Close your door. Sometimes you may even need to put a note on the door that says “Please do not disturb until 11 a.m.”

Work offsite. Try a home office or coffee shop or park…or anywhere where you won’t be disturbed.

If you’re in an open office, you can put a note on your desk in a visible place asking people to not disturb you.

If all else fails, put in headphones. Even if you can’t work to music, simply having earbuds in is a social cue for people to leave you alone. The combination of earbuds and ‘do not disturb’ sign is a fantastic message to the world to leave you alone for a bit.

For most leaders, the quieter the space, the higher the productivity. So create quiet space.

4. Working when everyone else is working

If you have some flex on when you show up at the office, flex that muscle. If you can, try coming in an hour or two early.

It’s not that hard to be the early bird in our culture. Most people don’t even try.

And you really do catch more worms if you start early.

As I’ve outlined before, Work patterns are a lot like traffic patterns: at 5 a.m. you have the road to yourself. At 8 a.m., it could take you three times as long to travel the same distance.

You don’t have to start at 5 in an office, but I’ll bet the place is pretty quiet at 7 a.m. or even, sometimes, 8 a.m.

Get an undistracted start on the day and you’ll be so much further ahead.

You’ve got the work lane all to yourself, which means you can work uninterrupted. You can think uninterrupted and actually accomplish all your most important tasks completely distraction-free.

You can likely even leave early.

If you only work when everyone else is working, you will always struggle with productivity.

 5. Your lagging energy

You know what you usually do when you could almost fall asleep at your desk or just stare blankly at the wall for an hour?

You try to push through it, right?

Well, what if you didn’t? What if you cooperated with your energy levels?

Instead of blinking mindlessly at your screen for another 30 minutes, get up. Stretch. Take a nap. Go for a walk. Grab a coffee.

Or maybe…call it a day.

I dive much deeper into how to leverage your energy levels (especially your high energy windows) for maximum impact in The High Impact Leader Course. It’s been a huge factor in me being able to juggling writing blogs, books, hosting podcasts, teaching at our church and being a husband and dad.

Bottom line? High impact leaders learn not to fight their low energy levels, but cooperate with them.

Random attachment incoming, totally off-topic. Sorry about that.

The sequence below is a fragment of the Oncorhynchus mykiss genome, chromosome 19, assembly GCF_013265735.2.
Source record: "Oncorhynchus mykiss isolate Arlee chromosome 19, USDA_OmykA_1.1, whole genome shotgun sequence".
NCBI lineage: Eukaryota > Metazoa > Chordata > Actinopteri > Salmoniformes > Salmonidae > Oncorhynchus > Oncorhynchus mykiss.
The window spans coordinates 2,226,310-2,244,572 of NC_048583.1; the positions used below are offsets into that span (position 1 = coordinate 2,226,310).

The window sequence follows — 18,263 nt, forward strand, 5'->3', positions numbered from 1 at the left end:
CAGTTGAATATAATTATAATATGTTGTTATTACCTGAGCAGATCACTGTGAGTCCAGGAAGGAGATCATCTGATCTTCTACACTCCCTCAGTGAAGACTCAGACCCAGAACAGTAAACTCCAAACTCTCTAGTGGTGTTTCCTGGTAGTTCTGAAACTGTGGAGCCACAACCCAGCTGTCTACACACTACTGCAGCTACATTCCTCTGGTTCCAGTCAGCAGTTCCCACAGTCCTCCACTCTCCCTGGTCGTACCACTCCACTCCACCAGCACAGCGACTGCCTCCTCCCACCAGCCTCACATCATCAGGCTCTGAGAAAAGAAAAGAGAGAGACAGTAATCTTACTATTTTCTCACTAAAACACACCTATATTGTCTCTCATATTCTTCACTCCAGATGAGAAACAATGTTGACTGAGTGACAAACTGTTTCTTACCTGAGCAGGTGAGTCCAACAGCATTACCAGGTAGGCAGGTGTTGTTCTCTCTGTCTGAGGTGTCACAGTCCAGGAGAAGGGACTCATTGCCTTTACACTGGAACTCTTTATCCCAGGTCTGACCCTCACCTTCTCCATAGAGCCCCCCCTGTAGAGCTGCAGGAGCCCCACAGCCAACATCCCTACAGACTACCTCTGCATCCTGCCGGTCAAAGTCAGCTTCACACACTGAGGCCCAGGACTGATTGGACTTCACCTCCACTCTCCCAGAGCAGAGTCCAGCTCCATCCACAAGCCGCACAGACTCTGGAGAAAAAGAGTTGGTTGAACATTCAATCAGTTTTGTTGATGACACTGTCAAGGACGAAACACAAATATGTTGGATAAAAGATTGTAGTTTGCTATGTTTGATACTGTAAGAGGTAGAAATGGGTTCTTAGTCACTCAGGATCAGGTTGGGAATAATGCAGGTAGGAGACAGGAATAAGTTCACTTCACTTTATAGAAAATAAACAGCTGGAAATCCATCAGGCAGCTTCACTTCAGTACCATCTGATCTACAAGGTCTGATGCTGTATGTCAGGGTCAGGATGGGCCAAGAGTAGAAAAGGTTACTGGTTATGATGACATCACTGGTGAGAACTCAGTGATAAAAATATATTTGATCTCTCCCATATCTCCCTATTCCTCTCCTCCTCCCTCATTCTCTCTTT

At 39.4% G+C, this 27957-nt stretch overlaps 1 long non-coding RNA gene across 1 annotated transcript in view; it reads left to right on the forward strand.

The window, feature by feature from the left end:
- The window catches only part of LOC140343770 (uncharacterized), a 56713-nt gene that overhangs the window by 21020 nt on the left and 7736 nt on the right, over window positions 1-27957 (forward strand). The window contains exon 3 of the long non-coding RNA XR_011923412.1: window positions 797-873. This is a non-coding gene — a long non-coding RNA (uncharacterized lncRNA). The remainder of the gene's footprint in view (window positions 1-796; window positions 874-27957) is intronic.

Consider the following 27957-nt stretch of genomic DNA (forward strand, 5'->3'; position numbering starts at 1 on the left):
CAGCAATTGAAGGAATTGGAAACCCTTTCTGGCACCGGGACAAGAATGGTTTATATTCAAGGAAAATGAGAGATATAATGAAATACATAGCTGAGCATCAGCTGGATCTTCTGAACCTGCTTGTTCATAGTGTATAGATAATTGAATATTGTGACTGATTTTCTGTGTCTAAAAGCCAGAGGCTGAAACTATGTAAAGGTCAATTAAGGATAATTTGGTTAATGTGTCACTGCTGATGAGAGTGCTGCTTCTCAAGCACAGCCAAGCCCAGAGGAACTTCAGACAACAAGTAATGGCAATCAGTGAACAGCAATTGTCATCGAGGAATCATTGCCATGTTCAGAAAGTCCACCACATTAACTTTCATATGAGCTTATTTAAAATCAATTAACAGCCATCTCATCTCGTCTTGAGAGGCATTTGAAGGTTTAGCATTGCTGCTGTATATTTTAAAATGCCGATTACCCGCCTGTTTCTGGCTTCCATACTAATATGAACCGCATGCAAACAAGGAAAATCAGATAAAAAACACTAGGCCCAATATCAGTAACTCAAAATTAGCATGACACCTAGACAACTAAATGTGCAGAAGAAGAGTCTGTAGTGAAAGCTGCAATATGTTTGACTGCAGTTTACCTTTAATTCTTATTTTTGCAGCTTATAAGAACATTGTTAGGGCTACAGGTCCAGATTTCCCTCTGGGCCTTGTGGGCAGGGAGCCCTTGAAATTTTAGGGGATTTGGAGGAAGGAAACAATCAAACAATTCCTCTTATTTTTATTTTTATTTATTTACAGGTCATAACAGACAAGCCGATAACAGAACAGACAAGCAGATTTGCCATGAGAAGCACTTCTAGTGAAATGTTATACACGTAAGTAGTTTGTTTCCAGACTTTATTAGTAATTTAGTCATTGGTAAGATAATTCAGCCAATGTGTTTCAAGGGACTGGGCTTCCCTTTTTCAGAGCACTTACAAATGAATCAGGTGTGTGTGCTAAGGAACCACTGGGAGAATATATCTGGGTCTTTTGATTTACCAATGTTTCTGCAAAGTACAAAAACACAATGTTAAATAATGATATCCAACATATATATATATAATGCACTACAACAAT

When your energy sags, give yourself a break by taking a break.

Stop fighting your energy levels. Start cooperating with them. I show exactly you how in the course.

Stop Wasting Time. Start Leveraging It.


If you really want to take a leap forward, The High Impact Leader will help you figure out how to get time, energy and priorities working in your favour in leadership and in your life.

So how does The High Impact Leader work?  You can complete it at your own pace. It’s about 3 hours of content, and you can power through it in a weekend, or, more likely, you can take it module by module as you test out the ideas in real time in your work and life. It’s up to you.

The High Impact Leader has helped thousands of leaders get their life and leadership back.

Here’s why: if leaders get time, energy and priorities working in their favour, it impacts everything.

You become a better leader.

You become a better spouse.

A better parent, neighbour and friend.

The impact doesn’t just happen at work. It happens everywhere.

These principles will free you to thrive in every area of your life.   

Click here to learn more get instant access.

What Steals Your Time?

What are some hidden time stealers you’ve battled? Scroll down and leave a comment!

5 Reasons You Work All Day…And Get Nothing Done


  1. Pierce Brantley on May 18, 2018 at 2:33 pm

    This reminds me of some the new stuff Daniel Pink has written on. To me, managing your time is right in line with stewardship. How we spend it – and invest it is essential to the outcomes we want to see both in ministry and management. Thanks Carey!

  2. […] 5 Reasons You Work All Day…And Get Nothing Done by Carey Nieuwhof. Hmmm. #3 got my attention. […]

  3. […] 5 Reasons You Work All Day … And Get Nothing Done by Carey Nieuwhof […]

  4. Josh J. on May 7, 2018 at 9:31 am

    Excellent post! I needed this right now! I know from experience that coming in an hour or more early can jump start my day and lead to extreme productivity.
    The biggest hidden time stealer I’ve experienced is simply conversation. It’s easy for us in our office to start discussing certain important things and end up talking about something completely unrelated. Next thing I know, I’ve lost 30 minutes of my day that I can’t get back which results in a loss of drive to get back to it.
    Thanks for posting beneficial and relevant content!

  5. Brian Walton on May 7, 2018 at 8:59 am

    These are great ideas. I find getting to the office early helps me get ready for the day. I Use Michael Hyatts weekly planner to schedule things for the week, and only work emails 3 times a day. I don’t like appearing unavailable by closing my door, but when things get loud in the office, I close it to keep focus.
    Thank for the great ideas.

  6. Michele Vohs on May 7, 2018 at 8:39 am

    Very good information!!